A diplomatic breakthrough led to the signing of a peace agreement between the Ethiopian federal government and the rebel authorities of Tigray, on November 2, in South Africa. And on November 12, an agreement to disarm the Tigray People's Liberation Front (TPLF) in Kenya was signed
These agreements are producing significant results in many conflict zones. The Tigray forces (TDF) thus withdrew from several localities: Neblet, Maikinetal, Cherecher, Beri Teklay, Hugumburda, Zalambessa, and Abergele to appeal to the federal army forces (ENDF).
Just over a month after the end of hostilities in the Tigray region, fundamental steps towards peace have been taken. According to statements by General Tadesse Werede, Commander-in-Chief of the Tigray Defense Forces, 65% of his forces withdrew from many areas of conflict.
The general said that the recent disarmament meeting, held on December 1 in Shire, northwestern Tigray, has advanced the peace process, and that it was important that senior military officials of the two parties meet in Ethiopia.
“We have acted in a way that maintains the commitment to the agreement we signed. Observers and other control mechanisms mentioned in the agreement have not yet been included,” he added.
Mr. Tedesse also said that some troops remained on the front line, without specifying the locations, and that they would only be withdrawn when conditions were safe for the civilian population. The general urged federal army troops to work for the withdrawal of Eritrean and Amhara troops, saying none of them have left the war zone.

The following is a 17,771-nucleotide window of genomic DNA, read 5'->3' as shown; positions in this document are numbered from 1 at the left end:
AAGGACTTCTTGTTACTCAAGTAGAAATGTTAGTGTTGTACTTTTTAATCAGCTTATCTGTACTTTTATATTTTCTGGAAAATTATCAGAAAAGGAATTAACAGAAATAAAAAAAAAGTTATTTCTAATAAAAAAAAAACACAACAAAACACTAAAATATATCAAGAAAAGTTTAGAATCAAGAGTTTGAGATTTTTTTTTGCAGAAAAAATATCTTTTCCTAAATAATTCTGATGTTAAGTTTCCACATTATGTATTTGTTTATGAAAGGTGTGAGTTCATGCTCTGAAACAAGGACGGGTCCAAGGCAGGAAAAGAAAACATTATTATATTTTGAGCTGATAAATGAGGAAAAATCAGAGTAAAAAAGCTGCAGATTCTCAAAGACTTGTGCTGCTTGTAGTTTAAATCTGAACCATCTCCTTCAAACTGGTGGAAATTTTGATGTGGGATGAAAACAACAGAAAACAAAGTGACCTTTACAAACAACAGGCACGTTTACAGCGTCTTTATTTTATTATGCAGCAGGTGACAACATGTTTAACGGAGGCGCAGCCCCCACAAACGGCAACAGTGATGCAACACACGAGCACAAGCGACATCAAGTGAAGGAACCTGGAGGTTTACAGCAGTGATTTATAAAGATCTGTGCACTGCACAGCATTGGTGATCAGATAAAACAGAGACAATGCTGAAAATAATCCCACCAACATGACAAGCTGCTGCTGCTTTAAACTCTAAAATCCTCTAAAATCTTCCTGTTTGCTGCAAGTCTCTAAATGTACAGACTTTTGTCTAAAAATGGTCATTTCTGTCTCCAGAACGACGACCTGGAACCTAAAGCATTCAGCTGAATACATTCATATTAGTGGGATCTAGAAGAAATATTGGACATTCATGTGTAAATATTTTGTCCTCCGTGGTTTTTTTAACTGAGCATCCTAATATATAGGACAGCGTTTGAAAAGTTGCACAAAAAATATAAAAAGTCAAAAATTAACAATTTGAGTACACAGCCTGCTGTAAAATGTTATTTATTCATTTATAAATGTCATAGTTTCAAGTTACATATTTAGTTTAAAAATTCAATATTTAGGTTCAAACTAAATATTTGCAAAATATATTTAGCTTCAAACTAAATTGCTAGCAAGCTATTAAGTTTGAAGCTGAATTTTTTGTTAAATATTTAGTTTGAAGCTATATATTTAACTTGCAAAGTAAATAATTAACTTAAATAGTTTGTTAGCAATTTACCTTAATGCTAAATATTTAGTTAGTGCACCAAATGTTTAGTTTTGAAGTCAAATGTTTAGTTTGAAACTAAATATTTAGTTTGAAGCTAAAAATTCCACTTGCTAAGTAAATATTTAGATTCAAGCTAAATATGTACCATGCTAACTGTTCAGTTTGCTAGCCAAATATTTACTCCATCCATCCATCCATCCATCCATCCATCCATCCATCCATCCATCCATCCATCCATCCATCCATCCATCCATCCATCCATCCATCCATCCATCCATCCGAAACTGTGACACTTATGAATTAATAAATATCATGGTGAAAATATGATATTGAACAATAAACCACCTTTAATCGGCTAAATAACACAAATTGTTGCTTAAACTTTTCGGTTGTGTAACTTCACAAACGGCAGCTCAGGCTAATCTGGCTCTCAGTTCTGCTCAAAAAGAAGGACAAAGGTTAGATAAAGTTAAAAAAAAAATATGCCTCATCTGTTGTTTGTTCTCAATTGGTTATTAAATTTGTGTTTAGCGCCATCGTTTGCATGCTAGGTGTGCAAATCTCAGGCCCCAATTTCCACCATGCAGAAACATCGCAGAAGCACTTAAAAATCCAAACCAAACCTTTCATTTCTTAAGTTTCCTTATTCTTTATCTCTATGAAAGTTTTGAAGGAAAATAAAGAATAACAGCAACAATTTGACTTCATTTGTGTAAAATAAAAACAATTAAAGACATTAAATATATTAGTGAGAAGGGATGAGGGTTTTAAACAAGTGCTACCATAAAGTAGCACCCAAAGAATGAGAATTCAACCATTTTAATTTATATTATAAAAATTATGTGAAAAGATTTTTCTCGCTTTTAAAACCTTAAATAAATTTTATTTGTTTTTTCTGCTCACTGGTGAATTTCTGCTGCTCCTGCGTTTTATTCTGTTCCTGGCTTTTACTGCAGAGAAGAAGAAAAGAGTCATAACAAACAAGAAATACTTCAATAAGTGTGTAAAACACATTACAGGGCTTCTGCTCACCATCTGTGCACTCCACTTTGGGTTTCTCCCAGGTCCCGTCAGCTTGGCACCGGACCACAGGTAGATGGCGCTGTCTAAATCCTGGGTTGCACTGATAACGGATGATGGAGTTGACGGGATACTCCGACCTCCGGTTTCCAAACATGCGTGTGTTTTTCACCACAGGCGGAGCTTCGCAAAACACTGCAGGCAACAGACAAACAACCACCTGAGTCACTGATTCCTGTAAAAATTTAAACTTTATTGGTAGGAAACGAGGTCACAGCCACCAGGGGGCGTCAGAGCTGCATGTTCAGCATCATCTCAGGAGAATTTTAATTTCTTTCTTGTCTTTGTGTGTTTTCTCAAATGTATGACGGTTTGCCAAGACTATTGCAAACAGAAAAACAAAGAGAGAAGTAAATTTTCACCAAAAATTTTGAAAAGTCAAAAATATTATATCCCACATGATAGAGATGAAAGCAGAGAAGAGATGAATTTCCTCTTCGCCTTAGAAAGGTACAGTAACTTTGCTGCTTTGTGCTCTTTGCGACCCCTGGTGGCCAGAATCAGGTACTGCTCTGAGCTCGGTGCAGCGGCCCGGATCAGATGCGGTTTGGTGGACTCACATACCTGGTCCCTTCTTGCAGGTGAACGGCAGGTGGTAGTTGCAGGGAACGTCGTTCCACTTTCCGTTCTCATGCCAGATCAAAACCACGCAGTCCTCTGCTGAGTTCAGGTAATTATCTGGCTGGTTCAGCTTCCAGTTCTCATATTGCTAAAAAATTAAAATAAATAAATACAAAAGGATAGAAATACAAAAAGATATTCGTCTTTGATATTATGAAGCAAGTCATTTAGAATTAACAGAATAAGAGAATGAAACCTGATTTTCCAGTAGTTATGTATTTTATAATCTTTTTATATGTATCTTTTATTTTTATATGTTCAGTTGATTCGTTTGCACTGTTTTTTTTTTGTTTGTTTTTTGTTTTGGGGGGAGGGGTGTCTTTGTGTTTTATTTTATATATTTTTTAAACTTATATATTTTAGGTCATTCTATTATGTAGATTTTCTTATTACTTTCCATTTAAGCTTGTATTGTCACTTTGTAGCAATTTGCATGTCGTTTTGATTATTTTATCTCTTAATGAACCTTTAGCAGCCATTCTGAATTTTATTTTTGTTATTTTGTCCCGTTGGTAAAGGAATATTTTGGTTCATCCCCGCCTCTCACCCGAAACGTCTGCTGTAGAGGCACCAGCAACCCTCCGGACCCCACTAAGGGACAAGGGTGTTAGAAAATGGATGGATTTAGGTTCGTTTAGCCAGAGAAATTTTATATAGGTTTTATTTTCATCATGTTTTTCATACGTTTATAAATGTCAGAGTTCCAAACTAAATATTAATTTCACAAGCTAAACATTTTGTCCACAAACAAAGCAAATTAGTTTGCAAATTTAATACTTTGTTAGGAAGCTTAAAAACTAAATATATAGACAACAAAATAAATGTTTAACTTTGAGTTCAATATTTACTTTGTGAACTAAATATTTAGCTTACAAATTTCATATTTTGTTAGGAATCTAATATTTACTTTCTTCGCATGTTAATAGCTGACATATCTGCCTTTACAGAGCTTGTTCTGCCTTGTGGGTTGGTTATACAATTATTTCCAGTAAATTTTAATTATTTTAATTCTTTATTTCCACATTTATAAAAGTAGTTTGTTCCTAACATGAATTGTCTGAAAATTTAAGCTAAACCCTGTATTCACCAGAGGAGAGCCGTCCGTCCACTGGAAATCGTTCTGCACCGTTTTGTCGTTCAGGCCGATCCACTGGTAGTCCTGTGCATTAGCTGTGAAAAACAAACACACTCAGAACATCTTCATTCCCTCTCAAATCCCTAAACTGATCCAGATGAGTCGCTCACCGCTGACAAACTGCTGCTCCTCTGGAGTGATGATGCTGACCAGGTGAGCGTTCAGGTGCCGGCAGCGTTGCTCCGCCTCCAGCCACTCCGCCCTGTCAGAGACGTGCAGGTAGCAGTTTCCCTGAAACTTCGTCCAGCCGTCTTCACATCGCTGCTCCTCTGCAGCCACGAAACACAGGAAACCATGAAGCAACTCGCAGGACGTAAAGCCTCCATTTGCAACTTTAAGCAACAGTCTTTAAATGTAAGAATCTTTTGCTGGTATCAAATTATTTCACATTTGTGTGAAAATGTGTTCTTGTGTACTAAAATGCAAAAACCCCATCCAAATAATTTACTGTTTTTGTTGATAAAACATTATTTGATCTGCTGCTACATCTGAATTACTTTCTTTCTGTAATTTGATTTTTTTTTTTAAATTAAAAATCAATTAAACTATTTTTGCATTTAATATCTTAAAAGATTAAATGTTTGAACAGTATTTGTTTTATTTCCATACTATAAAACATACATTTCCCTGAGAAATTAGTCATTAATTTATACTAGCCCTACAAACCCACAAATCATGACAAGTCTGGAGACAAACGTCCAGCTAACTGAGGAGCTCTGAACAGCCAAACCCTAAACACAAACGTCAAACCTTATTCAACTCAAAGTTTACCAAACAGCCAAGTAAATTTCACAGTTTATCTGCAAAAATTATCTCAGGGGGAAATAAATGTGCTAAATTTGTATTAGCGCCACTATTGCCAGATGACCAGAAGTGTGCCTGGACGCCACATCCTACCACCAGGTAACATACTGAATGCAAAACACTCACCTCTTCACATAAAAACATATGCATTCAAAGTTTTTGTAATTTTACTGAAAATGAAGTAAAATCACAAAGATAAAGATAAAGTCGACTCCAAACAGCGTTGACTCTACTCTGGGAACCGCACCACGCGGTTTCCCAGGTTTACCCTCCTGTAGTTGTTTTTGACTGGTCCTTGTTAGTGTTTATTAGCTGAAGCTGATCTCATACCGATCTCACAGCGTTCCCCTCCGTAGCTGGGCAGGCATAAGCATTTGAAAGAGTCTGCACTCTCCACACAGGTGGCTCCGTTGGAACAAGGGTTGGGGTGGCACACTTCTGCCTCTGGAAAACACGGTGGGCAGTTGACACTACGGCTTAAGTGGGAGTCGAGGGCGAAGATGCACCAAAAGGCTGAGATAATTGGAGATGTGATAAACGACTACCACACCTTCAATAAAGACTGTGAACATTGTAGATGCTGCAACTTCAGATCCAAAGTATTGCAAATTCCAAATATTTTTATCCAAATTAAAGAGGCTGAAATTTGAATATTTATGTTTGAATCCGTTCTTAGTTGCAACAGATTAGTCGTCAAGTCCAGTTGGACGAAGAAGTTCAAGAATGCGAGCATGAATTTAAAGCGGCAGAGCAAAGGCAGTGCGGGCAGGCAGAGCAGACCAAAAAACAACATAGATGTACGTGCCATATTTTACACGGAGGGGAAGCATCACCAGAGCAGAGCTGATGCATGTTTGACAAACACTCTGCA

According to Prime Minister Abiy Ahmed's office, federal government authorities are already gradually providing humanitarian aid, medical assistance, and repatriation of displaced people.
Another milestone was the allocation of $33 million by the European Union to repair some 8,500 schools damaged during the war. EU Ambassador to Ethiopia Roland Kobia said the money would allow two million children to return to school and relaunch a school nutrition program.
However, uncertainties remain in the areas where Eritrean and Amhara troops are present: “The peace process has not yet guaranteed full and unrestricted access to the medical aid that the people of Tigray need.”
This was said by WHO's Mike Ryan about the failure of aid workers to reach militia-controlled areas in western Tigray, as well as other areas controlled by Eritrean forces.
In Tigray, the population is essentially Christian, and the war which now seems to be on the way out has been a real tragedy for the faithful and for their pastors. The region, landlocked and surrounded by armies, experienced a major humanitarian crisis that left many dead. It seems that this is now to be put in the past.
But concern persists because of the presence of Eritrean troops in Tigray, who do not seem to want to leave Ethiopian territory. As for the Amharas, they come from an Ethiopian region bordering Tigray, located to the south.